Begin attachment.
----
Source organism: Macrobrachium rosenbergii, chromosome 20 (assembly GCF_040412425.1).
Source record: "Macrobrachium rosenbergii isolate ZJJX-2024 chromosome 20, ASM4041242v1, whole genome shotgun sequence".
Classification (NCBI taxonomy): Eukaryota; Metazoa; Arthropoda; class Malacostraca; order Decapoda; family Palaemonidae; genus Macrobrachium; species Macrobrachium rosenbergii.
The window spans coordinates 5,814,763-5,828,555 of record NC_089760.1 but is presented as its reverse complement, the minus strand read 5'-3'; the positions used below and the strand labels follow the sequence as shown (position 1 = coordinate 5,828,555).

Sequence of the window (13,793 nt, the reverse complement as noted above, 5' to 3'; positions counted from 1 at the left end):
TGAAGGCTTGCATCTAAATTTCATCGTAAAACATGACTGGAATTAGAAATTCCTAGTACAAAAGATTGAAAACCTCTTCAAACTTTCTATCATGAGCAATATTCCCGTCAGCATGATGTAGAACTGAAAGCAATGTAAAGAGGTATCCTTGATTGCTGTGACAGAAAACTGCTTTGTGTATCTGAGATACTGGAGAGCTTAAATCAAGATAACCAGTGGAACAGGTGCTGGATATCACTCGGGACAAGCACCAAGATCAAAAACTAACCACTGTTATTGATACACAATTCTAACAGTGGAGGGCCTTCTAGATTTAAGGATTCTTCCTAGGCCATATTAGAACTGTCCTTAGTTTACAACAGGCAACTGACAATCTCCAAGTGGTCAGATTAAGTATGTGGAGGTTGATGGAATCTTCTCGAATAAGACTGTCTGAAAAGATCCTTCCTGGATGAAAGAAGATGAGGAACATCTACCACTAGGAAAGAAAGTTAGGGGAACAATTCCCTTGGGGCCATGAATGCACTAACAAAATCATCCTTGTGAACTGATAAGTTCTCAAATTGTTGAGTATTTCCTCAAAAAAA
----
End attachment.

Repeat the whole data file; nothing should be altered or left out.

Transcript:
Source organism: Macrobrachium rosenbergii, chromosome 20 (assembly GCF_040412425.1).
Source record: "Macrobrachium rosenbergii isolate ZJJX-2024 chromosome 20, ASM4041242v1, whole genome shotgun sequence".
Classification (NCBI taxonomy): Eukaryota; Metazoa; Arthropoda; class Malacostraca; order Decapoda; family Palaemonidae; genus Macrobrachium; species Macrobrachium rosenbergii.
The window spans coordinates 5,814,763-5,828,555 of record NC_089760.1 but is presented as its reverse complement, the minus strand read 5'-3'; the positions used below and the strand labels follow the sequence as shown (position 1 = coordinate 5,828,555).

Sequence of the window (13,793 nt, the reverse complement as noted above, 5' to 3'; positions counted from 1 at the left end):
TGAAGGCTTGCATCTAAATTTCATCGTAAAACATGACTGGAATTAGAAATTCCTAGTACAAAAGATTGAAAACCTCTTCAAACTTTCTATCATGAGCAATATTCCCGTCAGCATGATGTAGAACTGAAAGCAATGTAAAGAGGTATCCTTGATTGCTGTGACAGAAAACTGCTTTGTGTATCTGAGATACTGGAGAGCTTAAATCAAGATAACCAGTGGAACAGGTGCTGGATATCACTCGGGACAAGCACCAAGATCAAAAACTAACCACTGTTATTGATACACAATTCTAACAGTGGAGGGCCTTCTAGATTTAAGGATTCTTCCTAGGCCATATTAGAACTGTCCTTAGTTTACAACAGGCAACTGACAATCTCCAAGTGGTCAGATTAAGTATGTGGAGGTTGATGGAATCTTCTCGAATAAGACTGTCTGAAAAGATCCTTCCTGGATGAAAGAAGATGAGGAACATCTACCACTAGGAAAGAAAGTTAGGGGAACAATTCCCTTGGGGCCATGAATGCACTAACAAAATCATCCTTGTGAACTGATAAGTTCTCAAATTGTTGAGTATTTCCTCAAAAAAA